Low frequencies are punchy and substantial, but they’re properly controlled - so both momentum and rhythmic expression are good. Bass sounds carry plenty of detail and variation, too, rather than just droning along. There’s proper ‘snap’ to the entry into and exit from low-end sounds, too - the M40 HD is an energetic and engaging listen, and those traits start here.

The midrange, meanwhile, is open and communicative, and just as detailed as the areas of the frequency range above and below it. Vocalists get every chance to express themselves, and although they enjoy a little pocket of space in which to operate they’re not estranged from the presentation as a whole. The Q Acoustics system generates a sense of ‘performance’, unifying even complex and/or instrument/heavy recordings into a convincing whole.

There’s plenty of dynamic headroom, too, so those recordings that indulge in big variations in volume or intensity get those shifts described properly. Small-scale harmonic variations don’t get overlooked, either. Add in a facility with soundstaging that makes even the most complicated recordings sound nice and open, and the M40 HD is an accomplished little performer. 

Living with

No wi-fi connectivity means no control app, of course - but taking control of the M40 HD is no hardship. Q Acoustics provides an unremarkable remote control handset that deals with every major function (volume up/down/mute, power on/off, input selection, Bluetooth pairing, skip forwards/backwards), and the powered speaker has three little buttons on its top that duplicate those controls (except skip forwards/backwards).

The cabinets themselves are available in three finishes: walnut, white and black. No matter which finish you prefer, though, you can be sure there’s not all that much of it. Q Acoustics has obviously decided that a significant number of customers are unwilling and/or unable to accommodate big floorstanding speakers, and have developed these little ones instead.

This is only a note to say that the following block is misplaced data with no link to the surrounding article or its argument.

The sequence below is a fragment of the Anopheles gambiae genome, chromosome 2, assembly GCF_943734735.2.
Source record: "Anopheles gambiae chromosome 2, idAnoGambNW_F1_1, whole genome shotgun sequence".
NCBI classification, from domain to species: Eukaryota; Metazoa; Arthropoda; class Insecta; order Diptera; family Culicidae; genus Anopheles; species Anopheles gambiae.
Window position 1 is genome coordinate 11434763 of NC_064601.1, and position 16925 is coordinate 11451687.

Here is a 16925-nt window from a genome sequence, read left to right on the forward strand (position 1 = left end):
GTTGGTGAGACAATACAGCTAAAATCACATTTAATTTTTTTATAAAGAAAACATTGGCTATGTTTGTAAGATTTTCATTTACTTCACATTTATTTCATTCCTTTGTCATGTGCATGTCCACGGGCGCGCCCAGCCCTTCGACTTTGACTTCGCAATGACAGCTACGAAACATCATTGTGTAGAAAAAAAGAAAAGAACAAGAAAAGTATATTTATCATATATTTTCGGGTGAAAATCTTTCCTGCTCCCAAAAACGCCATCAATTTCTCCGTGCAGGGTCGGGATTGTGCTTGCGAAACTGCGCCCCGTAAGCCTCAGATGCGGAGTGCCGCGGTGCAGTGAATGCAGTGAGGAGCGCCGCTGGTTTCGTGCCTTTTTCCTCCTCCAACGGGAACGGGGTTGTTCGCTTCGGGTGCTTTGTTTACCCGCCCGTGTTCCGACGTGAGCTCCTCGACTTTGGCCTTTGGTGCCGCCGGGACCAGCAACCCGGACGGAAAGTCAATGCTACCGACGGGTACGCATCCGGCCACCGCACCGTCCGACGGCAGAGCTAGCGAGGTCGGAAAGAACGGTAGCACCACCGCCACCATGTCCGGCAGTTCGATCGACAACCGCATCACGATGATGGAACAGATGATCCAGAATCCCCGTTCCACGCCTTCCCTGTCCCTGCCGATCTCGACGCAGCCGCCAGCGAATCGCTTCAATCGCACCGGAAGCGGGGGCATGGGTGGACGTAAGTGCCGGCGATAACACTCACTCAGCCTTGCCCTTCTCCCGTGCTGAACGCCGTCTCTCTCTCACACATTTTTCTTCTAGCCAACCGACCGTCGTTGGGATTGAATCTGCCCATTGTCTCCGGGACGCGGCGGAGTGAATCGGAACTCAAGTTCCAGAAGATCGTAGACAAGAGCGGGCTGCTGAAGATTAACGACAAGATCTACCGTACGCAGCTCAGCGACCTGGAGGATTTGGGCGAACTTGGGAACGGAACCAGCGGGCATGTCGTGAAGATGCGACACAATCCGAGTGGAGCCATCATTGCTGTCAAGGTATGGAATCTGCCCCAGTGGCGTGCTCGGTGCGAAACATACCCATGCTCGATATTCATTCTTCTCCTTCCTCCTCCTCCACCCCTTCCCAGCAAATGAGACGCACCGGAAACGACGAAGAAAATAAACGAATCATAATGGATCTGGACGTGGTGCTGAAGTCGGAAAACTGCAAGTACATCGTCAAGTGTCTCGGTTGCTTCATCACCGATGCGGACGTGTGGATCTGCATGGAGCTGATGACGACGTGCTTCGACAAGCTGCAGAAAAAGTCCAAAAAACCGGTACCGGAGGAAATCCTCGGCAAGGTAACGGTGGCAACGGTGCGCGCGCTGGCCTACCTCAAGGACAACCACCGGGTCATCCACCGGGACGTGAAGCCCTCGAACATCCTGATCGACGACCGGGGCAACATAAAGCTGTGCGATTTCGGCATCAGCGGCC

Despite their room-friendly dimensions, though, it’s important to note that the M40 HD speakers require some small concessions to be made. Well, just one concession really: don’t position them too close to a rear surface. You can mitigate the bass bloom that is the result of careless positioning by using the provided reflex port bungs, of course - but only up to a point. Even in the best circumstances, this Q Acoustics is an assertive listen where the lower frequencies are concerned - and in less than ideal circumstances, bass response can easily become problematic. If the only spot for your nice new speakers is hard against a rear surface, you’ll need to think long and hard about the M40 HD’s suitability…   


I realise I’m not the first person to suggest this, but bigger quite often really is better. And as the M40 HD demonstrates, it doesn’t even need to be all that much bigger…

Listening notes

Lambchop The Man Who Loved Beer

For a recording in which not a great deal might appear to be happening, The Man Who Loved Beer can be tricky to handle. Midrange resolution needs to be considerable, and the ability to open up the recording and let each element get a bit of breathing space is important too. And those steel guitar glissandos can easily get out of hand…

Pantha du Prince Lay in a Shimmer
If your M40 HD is positioned nicely, this will sound as it should: an eccentrically punchy recording with a slightly club-footed rhythm that requires a bit of attention in order to give it full expression. If it’s positioned unhappily, though, it will sound a bit like a low-frequency punch-up.

David Sylvian Brilliant Trees

The tonal balance of any system gets a thorough examination by this recording, thanks to as disparate a line-up of instruments as was ever assembled in the name of ‘popular’ music. Control of attack and decay comes under the spotlight too, as does a set-up’s ability to extract the finest details and variations out of the midrange sounds.  

What the press say

Why you should buy it

You buy the Q Acoustics M40 HD because space (and money) is at a premium but your desire for full-scale, full-on audio quality is not. 

Video review